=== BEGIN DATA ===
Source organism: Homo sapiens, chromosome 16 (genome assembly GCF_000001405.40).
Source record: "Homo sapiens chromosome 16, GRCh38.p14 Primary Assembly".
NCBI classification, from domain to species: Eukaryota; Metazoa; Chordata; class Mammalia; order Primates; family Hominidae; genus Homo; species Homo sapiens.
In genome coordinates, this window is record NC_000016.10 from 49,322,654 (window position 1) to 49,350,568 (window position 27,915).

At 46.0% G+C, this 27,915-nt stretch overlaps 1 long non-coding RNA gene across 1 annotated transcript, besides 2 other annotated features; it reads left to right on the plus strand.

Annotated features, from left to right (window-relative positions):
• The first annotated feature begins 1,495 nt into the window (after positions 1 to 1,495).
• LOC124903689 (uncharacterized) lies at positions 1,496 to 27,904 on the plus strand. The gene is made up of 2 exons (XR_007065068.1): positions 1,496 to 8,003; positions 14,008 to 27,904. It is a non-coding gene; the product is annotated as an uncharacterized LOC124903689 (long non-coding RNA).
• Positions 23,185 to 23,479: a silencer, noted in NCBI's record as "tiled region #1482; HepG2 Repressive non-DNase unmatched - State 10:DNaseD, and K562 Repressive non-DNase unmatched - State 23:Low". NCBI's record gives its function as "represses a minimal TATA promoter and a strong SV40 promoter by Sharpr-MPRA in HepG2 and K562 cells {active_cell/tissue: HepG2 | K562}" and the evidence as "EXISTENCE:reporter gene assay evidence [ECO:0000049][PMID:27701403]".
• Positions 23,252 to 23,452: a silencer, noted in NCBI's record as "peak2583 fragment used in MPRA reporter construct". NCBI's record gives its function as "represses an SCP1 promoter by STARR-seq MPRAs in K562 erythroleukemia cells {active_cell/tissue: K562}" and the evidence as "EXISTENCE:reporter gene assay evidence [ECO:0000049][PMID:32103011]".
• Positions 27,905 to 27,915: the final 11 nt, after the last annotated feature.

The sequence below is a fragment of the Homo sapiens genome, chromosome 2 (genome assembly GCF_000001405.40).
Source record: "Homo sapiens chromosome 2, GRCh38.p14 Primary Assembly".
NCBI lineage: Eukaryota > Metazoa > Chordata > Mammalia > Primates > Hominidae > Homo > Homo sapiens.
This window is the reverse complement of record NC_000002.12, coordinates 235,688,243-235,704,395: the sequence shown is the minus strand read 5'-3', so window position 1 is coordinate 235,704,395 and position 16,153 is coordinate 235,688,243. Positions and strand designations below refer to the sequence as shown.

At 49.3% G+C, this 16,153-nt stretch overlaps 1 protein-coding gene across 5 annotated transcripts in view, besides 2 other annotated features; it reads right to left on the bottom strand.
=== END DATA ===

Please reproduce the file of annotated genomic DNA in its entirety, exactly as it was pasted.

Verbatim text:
Source organism: Homo sapiens, chromosome 16 (genome assembly GCF_000001405.40).
Source record: "Homo sapiens chromosome 16, GRCh38.p14 Primary Assembly".
NCBI classification, from domain to species: Eukaryota; Metazoa; Chordata; class Mammalia; order Primates; family Hominidae; genus Homo; species Homo sapiens.
In genome coordinates, this window is record NC_000016.10 from 49,322,654 (window position 1) to 49,350,568 (window position 27,915).

At 46.0% G+C, this 27,915-nt stretch overlaps 1 long non-coding RNA gene across 1 annotated transcript, besides 2 other annotated features; it reads left to right on the plus strand.

Annotated features, from left to right (window-relative positions):
• The first annotated feature begins 1,495 nt into the window (after positions 1 to 1,495).
• LOC124903689 (uncharacterized) lies at positions 1,496 to 27,904 on the plus strand. The gene is made up of 2 exons (XR_007065068.1): positions 1,496 to 8,003; positions 14,008 to 27,904. It is a non-coding gene; the product is annotated as an uncharacterized LOC124903689 (long non-coding RNA).
• Positions 23,185 to 23,479: a silencer, noted in NCBI's record as "tiled region #1482; HepG2 Repressive non-DNase unmatched - State 10:DNaseD, and K562 Repressive non-DNase unmatched - State 23:Low". NCBI's record gives its function as "represses a minimal TATA promoter and a strong SV40 promoter by Sharpr-MPRA in HepG2 and K562 cells {active_cell/tissue: HepG2 | K562}" and the evidence as "EXISTENCE:reporter gene assay evidence [ECO:0000049][PMID:27701403]".
• Positions 23,252 to 23,452: a silencer, noted in NCBI's record as "peak2583 fragment used in MPRA reporter construct". NCBI's record gives its function as "represses an SCP1 promoter by STARR-seq MPRAs in K562 erythroleukemia cells {active_cell/tissue: K562}" and the evidence as "EXISTENCE:reporter gene assay evidence [ECO:0000049][PMID:32103011]".
• Positions 27,905 to 27,915: the final 11 nt, after the last annotated feature.

The sequence below is a fragment of the Homo sapiens genome, chromosome 2 (genome assembly GCF_000001405.40).
Source record: "Homo sapiens chromosome 2, GRCh38.p14 Primary Assembly".
NCBI lineage: Eukaryota > Metazoa > Chordata > Mammalia > Primates > Hominidae > Homo > Homo sapiens.
This window is the reverse complement of record NC_000002.12, coordinates 235,688,243-235,704,395: the sequence shown is the minus strand read 5'-3', so window position 1 is coordinate 235,704,395 and position 16,153 is coordinate 235,688,243. Positions and strand designations below refer to the sequence as shown.

At 49.3% G+C, this 16,153-nt stretch overlaps 1 protein-coding gene across 5 annotated transcripts in view, besides 2 other annotated features; it reads right to left on the bottom strand.